The last section of this article will explain the strategy of earning up to 4 TIMES the weath you would from paying off your house faster. It is a simple method using the leftover money from the lower payment.
The Dave Ramsey Point-of-View
Why does Dave Ramsey vouch for the 15-year mortgage if the 30-year is a better option?
Because most people lack the financial discpline to keep their leftover money in a quality investment for decades at a time.
That’s all there is to it. Obviously, if you can keep your money invested in an asset that pays you more than the interest you are paying, and you are comfortable with that, it would be vouched more. Most people lack the financial discline to do so, and would end up buying something they don’t need every month.
Chris Hogan says a 15-year mortgage is a better option because of “simple math.”
Simple math is great… but perhaps a little too simple.
Obviously from the surface it seems like you are saving money, but in reality, yo uare losing money by choosing the 30-year mortgage.
30-Year Mortgage Strategy | In-Depth
Now that we’ve established that a proper investment can make a 30-year mortgage worthwhile, let’s take a look at the specifics:
- Take a Fixed Interest Loan
- Find a Solid Investment.
- Allow the Interest to Compound
- Take a Fixed Interest Loan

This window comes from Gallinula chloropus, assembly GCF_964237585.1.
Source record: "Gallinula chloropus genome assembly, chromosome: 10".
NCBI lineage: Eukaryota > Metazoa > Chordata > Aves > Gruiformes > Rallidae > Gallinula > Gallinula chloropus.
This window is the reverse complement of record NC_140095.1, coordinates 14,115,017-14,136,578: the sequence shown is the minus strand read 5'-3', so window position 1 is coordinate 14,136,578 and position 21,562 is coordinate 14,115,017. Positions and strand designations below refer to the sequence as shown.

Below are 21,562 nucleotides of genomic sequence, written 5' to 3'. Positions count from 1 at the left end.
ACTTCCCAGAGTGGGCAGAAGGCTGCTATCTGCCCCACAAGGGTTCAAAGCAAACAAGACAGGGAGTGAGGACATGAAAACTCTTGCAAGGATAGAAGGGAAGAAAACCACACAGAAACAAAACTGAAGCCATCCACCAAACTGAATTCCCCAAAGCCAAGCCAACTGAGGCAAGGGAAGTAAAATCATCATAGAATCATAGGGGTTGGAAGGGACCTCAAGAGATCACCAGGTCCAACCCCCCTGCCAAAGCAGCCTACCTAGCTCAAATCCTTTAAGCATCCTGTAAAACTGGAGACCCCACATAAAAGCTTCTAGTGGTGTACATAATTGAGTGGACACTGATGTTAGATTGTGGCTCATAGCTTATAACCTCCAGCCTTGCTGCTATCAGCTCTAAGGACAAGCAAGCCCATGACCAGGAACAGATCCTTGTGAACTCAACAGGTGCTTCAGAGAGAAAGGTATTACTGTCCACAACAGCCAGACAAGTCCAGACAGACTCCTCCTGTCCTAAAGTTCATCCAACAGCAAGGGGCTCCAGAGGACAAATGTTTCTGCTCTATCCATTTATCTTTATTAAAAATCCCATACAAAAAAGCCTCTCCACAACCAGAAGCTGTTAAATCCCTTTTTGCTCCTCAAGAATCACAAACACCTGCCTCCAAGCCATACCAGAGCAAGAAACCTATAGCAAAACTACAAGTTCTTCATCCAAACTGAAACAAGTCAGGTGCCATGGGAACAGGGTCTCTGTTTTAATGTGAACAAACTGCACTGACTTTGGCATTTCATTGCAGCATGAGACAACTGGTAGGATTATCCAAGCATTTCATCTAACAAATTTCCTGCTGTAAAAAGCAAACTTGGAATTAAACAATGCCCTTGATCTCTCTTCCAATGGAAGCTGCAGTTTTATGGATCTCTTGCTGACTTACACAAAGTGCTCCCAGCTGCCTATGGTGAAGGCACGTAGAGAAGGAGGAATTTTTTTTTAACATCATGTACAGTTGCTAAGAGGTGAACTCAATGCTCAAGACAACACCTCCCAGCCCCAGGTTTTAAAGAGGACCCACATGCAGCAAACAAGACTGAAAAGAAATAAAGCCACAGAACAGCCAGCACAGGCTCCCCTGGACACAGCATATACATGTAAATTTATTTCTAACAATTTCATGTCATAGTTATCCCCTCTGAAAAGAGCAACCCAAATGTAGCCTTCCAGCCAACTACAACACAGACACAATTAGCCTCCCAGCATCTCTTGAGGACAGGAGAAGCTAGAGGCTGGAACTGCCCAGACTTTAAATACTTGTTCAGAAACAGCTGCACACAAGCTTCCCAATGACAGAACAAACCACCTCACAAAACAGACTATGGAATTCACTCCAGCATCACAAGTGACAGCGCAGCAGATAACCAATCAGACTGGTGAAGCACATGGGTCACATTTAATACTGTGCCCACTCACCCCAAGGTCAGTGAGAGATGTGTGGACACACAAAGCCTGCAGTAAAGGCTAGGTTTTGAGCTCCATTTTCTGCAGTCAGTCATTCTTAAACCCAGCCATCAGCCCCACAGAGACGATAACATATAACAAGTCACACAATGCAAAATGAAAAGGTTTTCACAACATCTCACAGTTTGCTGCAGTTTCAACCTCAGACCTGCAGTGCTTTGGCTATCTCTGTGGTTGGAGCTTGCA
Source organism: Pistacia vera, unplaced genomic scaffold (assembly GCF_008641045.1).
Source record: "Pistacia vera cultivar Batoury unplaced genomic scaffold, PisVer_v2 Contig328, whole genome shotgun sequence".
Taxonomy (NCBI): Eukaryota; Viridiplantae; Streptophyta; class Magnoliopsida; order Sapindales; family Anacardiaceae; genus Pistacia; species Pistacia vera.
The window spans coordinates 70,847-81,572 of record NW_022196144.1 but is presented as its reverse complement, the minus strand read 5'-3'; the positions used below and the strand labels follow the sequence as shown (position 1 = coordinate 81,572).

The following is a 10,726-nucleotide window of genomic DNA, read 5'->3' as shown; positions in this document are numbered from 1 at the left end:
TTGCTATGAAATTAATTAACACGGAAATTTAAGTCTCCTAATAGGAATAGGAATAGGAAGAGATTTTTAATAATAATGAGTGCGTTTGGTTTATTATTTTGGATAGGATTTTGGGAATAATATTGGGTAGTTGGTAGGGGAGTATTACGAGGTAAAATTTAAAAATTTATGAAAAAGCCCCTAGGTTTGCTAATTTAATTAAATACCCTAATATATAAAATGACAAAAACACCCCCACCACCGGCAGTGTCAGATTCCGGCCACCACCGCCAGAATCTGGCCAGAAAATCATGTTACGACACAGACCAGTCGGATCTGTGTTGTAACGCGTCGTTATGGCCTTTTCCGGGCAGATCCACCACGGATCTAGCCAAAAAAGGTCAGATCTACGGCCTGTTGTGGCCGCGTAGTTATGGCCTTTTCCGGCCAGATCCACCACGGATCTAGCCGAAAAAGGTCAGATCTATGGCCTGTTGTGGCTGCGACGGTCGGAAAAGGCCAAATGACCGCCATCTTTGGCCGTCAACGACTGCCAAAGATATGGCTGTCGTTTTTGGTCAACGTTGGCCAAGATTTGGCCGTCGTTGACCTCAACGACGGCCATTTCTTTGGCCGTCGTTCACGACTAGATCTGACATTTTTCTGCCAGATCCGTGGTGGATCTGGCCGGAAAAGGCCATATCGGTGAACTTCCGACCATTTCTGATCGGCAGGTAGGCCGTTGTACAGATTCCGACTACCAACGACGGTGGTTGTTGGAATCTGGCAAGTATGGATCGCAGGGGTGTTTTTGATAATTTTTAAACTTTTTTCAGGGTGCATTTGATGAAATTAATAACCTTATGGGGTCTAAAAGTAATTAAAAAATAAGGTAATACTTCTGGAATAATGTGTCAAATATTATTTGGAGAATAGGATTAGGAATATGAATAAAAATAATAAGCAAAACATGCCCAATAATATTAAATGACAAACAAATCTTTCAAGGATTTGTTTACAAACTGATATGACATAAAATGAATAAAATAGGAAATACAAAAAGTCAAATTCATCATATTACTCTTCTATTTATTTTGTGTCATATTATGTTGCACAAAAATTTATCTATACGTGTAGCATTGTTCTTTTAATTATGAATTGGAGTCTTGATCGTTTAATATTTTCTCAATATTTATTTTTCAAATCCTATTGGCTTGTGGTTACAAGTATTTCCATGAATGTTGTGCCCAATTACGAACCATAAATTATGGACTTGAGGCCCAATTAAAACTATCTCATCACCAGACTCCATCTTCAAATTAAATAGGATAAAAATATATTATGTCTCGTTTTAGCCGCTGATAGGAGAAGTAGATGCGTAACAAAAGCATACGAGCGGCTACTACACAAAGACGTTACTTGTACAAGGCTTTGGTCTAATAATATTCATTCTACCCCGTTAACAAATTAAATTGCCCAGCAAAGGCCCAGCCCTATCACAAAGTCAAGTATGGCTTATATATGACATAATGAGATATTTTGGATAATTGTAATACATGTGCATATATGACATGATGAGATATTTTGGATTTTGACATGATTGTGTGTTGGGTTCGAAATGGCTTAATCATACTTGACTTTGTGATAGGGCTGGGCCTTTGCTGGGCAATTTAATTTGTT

This step is extremely important, because if you take anything other than this, your interest can fluctuate through the years, and who knows how high it can go? If you take the fixed rate, you know it can never change, and will always remain the amount it says when you first sign the loan. And with interest rates the way they are now, it is a great time to sign.
- Find a Solid Investment
This is a matter of personal preference. Stocks, real estate, REITs, anything that is a safe way to let your portfolio grow in value.
An example I will use will be dividend stocks. This is one of the safest way to expand your income. While it has a lower ceiling than real estate, it is an almost foolproof way to get rich.
Let’s take 5 of the best, long-term dividend growth stocks. These companies are vital to their industry and remain at the top of their class: